Microsoft Makes Teams Friendlier for Firstline Workers

In this age of empowerment, firstline workers aren’t to be left out of the loop.
 
This has been a key theme of Microsoft’s for more than a year now (since the November 2017 debut of Microsoft 365 F1), reinforced today with the introduction of three Teams capabilities aimed at meeting the communications needs of deskless workers -- store managers, field technicians, flight attendants, waiters, and the like.
 
As Emma Williams, corporate vice president of Modern Workplace Verticals at Microsoft, pointed out to me in a recent conversation, these are the workers – close to three billion of them in the world – who work in roles that provide the first point of contact for a customer with a company and its brands. Yet, they’re underserved by enterprise tools today, she noted.
 
That’s a situation to which many corporate leaders haven’t given credence, said Williams, citing data from a Microsoft-commissioned Forrester survey of 300 business managers and 300 firstline workers that bears that out. In the September 2018 study, Forrester found that 77% of the firstline workers agreed or strongly agreed that technology is important to their roles, yet only 65% said they have the tools they need to be productive. Meanwhile, 85% of business managers surveyed said they believed firstline workers have the technology they need to be productive.
 
Oftentimes, the tools are available but oriented toward information workers with ready access from desktops. They’re not portable, and as a result limit the ability of firstline workers to communicate and collaborate among themselves – critically important for consistency of care within healthcare, for example. “What happened on the floor today? Who are the critical patients? What do I need to be aware?” A team collaboration app could be the perfect repository for nurses to leave and receive such information, at a glance -- if that app were catered toward firstline workers.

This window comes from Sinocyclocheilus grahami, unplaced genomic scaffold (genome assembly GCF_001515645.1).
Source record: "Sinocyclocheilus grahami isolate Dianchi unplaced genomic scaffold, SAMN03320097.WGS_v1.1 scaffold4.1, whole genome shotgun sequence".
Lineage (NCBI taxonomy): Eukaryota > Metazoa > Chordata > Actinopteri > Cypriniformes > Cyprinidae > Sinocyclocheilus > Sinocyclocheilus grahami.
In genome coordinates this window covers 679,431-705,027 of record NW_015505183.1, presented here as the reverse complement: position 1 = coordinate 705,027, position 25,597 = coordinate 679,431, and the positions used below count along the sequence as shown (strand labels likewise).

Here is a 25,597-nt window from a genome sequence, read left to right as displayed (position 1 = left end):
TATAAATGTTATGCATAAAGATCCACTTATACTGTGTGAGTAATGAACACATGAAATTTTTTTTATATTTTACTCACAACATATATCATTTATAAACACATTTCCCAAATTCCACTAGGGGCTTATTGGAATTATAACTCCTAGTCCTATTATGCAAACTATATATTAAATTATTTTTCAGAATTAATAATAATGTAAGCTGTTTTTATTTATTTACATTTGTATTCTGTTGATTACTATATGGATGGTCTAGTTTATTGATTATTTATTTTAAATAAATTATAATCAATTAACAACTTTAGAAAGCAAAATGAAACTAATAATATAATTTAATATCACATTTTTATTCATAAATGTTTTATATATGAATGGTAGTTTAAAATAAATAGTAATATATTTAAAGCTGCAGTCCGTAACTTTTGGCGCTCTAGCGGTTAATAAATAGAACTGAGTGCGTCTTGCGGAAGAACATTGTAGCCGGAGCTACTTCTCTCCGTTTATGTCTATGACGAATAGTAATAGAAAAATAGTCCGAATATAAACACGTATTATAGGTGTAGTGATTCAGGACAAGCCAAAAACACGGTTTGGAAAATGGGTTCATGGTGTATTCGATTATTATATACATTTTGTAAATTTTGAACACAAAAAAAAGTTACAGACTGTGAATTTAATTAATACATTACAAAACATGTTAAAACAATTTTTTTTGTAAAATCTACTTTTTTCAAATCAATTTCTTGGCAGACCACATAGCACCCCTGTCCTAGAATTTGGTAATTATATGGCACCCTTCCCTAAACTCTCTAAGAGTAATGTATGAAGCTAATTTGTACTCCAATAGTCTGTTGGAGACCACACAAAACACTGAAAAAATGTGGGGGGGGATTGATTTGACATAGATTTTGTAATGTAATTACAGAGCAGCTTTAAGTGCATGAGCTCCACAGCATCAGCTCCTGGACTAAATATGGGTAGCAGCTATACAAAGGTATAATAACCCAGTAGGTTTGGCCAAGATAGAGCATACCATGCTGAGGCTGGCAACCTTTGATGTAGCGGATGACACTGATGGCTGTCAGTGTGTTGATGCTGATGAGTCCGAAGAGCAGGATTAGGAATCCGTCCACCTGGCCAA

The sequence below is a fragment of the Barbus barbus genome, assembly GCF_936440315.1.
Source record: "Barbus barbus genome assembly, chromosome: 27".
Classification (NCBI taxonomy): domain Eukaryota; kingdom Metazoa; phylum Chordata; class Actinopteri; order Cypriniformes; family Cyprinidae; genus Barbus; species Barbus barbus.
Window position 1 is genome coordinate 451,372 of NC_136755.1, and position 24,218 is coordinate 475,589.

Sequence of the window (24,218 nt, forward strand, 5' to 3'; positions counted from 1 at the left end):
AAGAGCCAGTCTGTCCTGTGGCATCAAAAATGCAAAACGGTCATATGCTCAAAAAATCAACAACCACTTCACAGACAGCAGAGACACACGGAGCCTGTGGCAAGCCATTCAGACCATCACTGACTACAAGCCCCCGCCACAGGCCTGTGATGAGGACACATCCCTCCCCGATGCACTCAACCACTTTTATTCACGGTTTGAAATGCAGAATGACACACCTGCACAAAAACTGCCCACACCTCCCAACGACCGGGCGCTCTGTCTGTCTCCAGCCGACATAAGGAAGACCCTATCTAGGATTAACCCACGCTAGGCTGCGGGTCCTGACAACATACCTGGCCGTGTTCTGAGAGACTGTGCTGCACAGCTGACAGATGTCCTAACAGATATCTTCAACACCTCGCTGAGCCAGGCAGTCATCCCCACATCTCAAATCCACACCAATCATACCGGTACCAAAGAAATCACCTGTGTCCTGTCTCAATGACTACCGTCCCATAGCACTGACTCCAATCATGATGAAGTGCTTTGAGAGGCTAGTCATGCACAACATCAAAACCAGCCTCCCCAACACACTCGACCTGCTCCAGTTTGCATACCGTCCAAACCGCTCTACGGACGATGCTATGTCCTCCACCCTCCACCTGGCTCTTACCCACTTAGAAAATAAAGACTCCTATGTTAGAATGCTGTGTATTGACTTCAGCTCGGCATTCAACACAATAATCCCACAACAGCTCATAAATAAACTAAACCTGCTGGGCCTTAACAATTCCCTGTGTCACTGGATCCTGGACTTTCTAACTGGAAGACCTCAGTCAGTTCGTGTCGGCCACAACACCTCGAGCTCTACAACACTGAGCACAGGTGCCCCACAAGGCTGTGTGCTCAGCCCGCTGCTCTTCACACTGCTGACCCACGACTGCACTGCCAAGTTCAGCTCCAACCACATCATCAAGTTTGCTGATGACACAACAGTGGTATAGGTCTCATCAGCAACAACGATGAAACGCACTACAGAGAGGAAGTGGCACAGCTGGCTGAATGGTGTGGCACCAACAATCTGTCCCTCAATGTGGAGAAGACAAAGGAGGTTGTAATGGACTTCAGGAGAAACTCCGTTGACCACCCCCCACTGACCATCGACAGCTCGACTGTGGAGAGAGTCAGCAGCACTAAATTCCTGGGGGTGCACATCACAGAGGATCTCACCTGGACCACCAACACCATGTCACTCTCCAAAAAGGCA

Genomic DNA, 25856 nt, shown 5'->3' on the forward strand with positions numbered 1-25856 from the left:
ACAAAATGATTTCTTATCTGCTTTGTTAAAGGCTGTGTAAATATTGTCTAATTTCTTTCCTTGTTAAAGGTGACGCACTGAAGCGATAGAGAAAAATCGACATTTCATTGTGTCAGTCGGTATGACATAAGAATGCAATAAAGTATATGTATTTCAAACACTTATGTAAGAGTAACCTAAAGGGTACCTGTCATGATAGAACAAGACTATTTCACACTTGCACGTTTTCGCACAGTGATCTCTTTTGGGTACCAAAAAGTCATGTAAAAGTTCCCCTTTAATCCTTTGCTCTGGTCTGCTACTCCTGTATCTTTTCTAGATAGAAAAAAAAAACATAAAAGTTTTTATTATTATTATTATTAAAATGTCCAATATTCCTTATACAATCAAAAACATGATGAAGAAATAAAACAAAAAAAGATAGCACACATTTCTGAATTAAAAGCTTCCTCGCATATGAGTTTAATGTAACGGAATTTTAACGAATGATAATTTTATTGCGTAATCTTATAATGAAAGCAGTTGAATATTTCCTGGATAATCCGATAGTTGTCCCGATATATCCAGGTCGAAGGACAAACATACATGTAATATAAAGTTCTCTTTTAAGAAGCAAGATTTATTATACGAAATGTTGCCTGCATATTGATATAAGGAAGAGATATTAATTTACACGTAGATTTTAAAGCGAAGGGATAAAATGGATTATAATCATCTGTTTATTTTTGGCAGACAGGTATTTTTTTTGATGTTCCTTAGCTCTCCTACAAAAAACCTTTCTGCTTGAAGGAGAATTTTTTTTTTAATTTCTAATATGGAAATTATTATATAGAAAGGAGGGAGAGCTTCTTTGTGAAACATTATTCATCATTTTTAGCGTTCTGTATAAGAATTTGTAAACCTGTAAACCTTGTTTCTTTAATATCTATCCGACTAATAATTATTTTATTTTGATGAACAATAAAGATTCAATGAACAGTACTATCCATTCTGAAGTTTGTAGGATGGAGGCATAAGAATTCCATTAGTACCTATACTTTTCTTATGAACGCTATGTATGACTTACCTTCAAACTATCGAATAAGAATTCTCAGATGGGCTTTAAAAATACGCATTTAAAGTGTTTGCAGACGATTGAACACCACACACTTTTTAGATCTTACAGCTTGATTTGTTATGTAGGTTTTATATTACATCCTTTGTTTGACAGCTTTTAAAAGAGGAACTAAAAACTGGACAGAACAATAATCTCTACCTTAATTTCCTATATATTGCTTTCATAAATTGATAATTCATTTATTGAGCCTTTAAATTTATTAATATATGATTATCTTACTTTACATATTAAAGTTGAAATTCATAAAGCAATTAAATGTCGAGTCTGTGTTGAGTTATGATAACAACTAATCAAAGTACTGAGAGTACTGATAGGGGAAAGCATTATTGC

With today’s announcements, Microsoft intends to narrow the gap.
 
First, Microsoft now provides IT the ability to customize the Teams experience for deskless workers. IT administrators can assign access to Teams features based on an employee’s role. Workers who only need calendar and calling features get those, but not access to teams and channels, for example. IT can create its own policies for access or use a Microsoft-provided Firstline Worker configuration policy template, Williams wrote in a blog post on the Teams updates.
 
But a firstline worker’s mobile experience isn’t left to IT alone. Firstline workers themselves can further customize Teams by pinning the modules they most need to their navigation bars, Williams wrote.
 

Second, Microsoft is developing APIs that allow integration of workforce management (WFM) software with Teams. Its first release, available for public preview this quarter, is the Graph API for Shifts, the schedule management tool in Teams. Other WFM integration targets aimed at addressing the operational requirements of a firstline workforce are payroll, benefits, and time and attendance, she wrote.

 
The third feature, called Praise, is meant to help keep firstline workers engaged and motivated, Williams said. While many firstline workers, such as retail associates, play key roles in representing their companies, turnover in this segment of the workforce can be high. “Taking steps to engage and recognize employees can go a long way to improving their satisfaction and reducing turnover,” she said.
 
With the Praise tool, managers and employees will have a simple way to recognize coworkers in Teams, for all to see. Praise is rolling out this quarter, Williams said.
 
As the Forrester research revealed, she added, “empowering firstline workers with modern tools and digitally transforming their experiences will be a key to growing employee satisfaction and the bottom line.”